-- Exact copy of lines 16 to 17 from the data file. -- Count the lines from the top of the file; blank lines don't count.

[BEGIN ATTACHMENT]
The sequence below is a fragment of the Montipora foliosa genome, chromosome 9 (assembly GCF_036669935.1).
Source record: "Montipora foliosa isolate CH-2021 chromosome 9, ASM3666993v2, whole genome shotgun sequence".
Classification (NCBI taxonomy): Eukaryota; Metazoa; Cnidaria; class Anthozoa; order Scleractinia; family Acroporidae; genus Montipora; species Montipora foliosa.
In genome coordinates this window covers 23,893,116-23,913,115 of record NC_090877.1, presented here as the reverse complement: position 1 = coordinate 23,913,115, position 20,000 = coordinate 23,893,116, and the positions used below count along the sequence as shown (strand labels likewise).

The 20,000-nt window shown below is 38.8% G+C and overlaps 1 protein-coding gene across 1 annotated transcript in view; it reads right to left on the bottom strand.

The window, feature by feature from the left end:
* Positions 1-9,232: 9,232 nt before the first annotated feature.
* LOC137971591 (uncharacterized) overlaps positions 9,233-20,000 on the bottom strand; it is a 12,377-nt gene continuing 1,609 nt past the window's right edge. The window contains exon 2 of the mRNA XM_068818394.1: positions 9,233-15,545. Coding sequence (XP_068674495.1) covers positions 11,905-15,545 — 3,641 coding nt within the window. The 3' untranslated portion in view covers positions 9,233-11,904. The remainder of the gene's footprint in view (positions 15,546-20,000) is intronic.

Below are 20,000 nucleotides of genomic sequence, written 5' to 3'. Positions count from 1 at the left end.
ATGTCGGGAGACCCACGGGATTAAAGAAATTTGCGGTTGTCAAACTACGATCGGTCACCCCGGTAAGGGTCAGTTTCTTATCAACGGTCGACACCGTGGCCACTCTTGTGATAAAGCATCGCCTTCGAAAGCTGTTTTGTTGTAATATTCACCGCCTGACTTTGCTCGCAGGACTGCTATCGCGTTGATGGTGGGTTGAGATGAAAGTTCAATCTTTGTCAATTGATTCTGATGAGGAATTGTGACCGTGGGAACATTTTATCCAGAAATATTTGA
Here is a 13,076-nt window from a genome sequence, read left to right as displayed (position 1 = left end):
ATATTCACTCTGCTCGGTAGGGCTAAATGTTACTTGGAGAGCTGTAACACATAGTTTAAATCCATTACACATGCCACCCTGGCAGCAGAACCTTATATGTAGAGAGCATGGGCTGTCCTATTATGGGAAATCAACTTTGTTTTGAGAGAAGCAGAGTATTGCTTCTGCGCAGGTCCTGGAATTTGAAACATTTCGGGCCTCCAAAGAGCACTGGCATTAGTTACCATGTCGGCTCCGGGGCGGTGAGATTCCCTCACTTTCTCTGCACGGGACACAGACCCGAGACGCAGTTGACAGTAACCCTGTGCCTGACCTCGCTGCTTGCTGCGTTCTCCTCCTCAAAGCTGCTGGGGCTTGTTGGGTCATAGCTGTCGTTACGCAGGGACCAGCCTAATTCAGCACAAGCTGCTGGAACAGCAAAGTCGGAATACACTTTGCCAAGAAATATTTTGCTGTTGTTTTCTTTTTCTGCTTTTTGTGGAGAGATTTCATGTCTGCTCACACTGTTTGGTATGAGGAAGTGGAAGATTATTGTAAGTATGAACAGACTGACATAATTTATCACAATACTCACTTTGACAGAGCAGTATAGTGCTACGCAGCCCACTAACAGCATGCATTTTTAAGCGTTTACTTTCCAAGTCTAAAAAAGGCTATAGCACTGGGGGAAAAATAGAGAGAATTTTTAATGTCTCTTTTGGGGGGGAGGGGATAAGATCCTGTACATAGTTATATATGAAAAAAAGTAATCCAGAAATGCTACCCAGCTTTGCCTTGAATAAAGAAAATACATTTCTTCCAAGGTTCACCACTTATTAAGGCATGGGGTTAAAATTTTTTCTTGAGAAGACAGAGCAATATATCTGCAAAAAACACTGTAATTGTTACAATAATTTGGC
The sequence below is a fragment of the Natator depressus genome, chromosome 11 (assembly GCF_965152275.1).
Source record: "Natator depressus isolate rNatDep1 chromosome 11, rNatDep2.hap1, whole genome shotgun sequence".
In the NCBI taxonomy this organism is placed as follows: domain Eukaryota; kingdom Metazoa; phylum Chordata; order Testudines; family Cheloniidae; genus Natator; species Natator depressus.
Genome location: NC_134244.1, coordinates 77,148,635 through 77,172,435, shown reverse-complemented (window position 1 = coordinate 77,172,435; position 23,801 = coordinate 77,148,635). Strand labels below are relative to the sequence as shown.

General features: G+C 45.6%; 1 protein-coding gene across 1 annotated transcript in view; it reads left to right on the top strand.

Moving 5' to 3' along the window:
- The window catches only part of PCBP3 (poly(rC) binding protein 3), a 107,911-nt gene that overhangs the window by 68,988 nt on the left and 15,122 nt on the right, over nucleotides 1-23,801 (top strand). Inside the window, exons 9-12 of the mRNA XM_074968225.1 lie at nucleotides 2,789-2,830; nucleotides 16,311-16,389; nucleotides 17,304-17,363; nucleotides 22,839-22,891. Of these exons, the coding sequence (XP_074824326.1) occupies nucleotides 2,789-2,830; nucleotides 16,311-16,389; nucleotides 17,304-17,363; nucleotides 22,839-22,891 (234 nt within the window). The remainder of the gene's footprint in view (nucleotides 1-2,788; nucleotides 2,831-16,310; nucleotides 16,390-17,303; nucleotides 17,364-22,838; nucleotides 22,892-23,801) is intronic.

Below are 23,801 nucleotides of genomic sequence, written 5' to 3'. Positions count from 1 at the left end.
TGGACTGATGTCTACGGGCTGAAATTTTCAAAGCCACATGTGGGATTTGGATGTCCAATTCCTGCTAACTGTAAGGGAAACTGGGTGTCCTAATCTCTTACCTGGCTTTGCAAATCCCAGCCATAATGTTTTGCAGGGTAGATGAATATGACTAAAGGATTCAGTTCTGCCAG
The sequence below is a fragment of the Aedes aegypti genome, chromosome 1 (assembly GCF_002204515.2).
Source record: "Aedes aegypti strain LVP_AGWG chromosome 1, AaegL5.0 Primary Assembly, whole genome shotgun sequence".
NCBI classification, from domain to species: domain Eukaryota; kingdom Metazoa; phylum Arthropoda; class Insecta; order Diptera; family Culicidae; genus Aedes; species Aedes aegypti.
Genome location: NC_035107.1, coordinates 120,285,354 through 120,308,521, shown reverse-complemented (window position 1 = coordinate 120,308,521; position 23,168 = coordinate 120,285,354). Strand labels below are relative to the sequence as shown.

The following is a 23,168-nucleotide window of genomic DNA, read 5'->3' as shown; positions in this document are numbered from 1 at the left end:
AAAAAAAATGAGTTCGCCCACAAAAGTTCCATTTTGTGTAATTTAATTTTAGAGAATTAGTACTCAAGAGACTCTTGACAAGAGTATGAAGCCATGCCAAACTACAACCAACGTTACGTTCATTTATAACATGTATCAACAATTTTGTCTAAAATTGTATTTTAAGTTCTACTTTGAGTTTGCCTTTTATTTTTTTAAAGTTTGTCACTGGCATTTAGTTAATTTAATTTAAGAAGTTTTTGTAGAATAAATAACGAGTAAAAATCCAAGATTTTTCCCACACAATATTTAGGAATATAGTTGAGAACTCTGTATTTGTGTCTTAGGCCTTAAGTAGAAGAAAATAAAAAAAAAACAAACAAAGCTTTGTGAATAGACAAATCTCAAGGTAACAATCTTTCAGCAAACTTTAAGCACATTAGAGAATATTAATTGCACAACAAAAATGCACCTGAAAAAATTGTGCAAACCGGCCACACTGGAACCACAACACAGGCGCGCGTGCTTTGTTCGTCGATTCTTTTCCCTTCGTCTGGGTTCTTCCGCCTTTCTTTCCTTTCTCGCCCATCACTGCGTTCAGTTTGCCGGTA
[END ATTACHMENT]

Genome location: NC_134244.1, coordinates 77,148,635 through 77,172,435, shown reverse-complemented (window position 1 = coordinate 77,172,435; position 23,801 = coordinate 77,148,635). Strand labels below are relative to the sequence as shown.

General features: G+C 45.6%; 1 protein-coding gene across 1 annotated transcript in view; it reads left to right on the top strand.